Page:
For the Do Now, I have students "turn and talk". Since it is early in the year, it is helpful to explain the procedure for a turn and talk. They discuss the answer to the question, "Why is it necessary to use precise language when describing geometric objects?" The main response is, “So we can understand what someone is talking about without being confused.” After about 3 minutes, we discuss the answer as a whole group.
In the Mini-Lesson, students complete a chart with definitions and labeling conventions for line segments, rays, parallel and perpendicular lines, angles and circles (G.CO.1). Students are able to refer back to this chart throughout the course.
At the top of the chart, there are two diagrams. Students can use the number line to understand the concept of “distance along a line” as the “length of a line segment.” I ask, “What is distance from point A to point C?” and “What is the distance from point C to point A?” This diagram helps to illustrate that length is the distance between two points on a line and that it can only be positive.
The second diagram showing circle O, can be used to describe the “distance around a circular arc” as a “part of the circumference of a circle.” Students can label the different parts of the circle, and draw a chord to connect points A and B. Using this chord, identify an “inscribed angle.” The radii and diameter were added to help students identify the semicircles, major arcs, and minor arcs. It is important for students to understand that the distance around a circle is not the same thing as the degree measure of a circle. When students bring up “360 degrees,” I quickly address it and then move on to length.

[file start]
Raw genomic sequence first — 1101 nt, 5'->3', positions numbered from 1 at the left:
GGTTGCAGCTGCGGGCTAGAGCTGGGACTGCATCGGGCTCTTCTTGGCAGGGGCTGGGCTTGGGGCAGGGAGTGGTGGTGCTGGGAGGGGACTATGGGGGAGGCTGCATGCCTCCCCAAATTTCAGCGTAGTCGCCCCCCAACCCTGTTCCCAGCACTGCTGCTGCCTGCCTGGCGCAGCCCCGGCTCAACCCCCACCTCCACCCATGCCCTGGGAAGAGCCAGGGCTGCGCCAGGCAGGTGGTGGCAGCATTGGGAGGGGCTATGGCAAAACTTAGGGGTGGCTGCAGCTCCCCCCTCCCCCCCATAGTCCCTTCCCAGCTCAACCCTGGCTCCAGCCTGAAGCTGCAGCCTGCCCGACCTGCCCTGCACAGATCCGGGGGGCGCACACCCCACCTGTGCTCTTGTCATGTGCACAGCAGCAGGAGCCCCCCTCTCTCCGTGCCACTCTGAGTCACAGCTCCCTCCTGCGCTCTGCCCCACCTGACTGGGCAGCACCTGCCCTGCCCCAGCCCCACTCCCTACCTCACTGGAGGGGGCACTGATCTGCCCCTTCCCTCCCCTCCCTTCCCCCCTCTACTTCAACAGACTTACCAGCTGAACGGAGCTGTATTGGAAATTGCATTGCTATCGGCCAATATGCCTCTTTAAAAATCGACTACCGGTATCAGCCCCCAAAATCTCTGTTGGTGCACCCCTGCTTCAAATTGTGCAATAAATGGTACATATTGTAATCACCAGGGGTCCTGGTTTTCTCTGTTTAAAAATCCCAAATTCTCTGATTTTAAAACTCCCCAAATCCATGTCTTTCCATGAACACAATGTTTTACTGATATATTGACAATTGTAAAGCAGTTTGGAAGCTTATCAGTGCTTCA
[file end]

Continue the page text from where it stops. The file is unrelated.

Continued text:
After examining the diagrams at the top of the page, we write formal definitions of the terms in the chart. In the notation column, students show the symbols that are used to represent the terms. They draw a picture of the term in the example column. I always make sure to discuss the difference between the notation for line segments, rays and lines. See the "Geometric Terms Mini-Lesson Answer Key" for the definitions I use.
It is useful to project the chart on a document camera and have a student fill in the chart for the class.
In the first part of the activity, students practice identifying and labeling geometric parts such as angles, rays, lines, etc. I give the students markers or colored pencils to identify the part. When they refer back to this worksheet in later lessons, the colored parts help them make the connection between the name of the part and the part the name describes.
The second part of the activity consists of identifying parts of a circle. Students use the diagram to name a specific part. There are multiple answers for each question.
After about 12 minutes, I go over the sheet and make sure students are able to correctly identify and label the parts. Students use the document camera to show their results. For the second part, I call on several students for each question in order to get a variety of responses.
Exit Ticket: Students will identify three line segments, two angles, and one pair of parallel lines from the diagram in the Smartboard presentation.
*It is important to mention that the figure is a square. This helps students to identify a pair of parallel lines.
After about 4 minutes, we go over some answers. I ask students to come to the Smartboard and identify and label one of the parts they chose.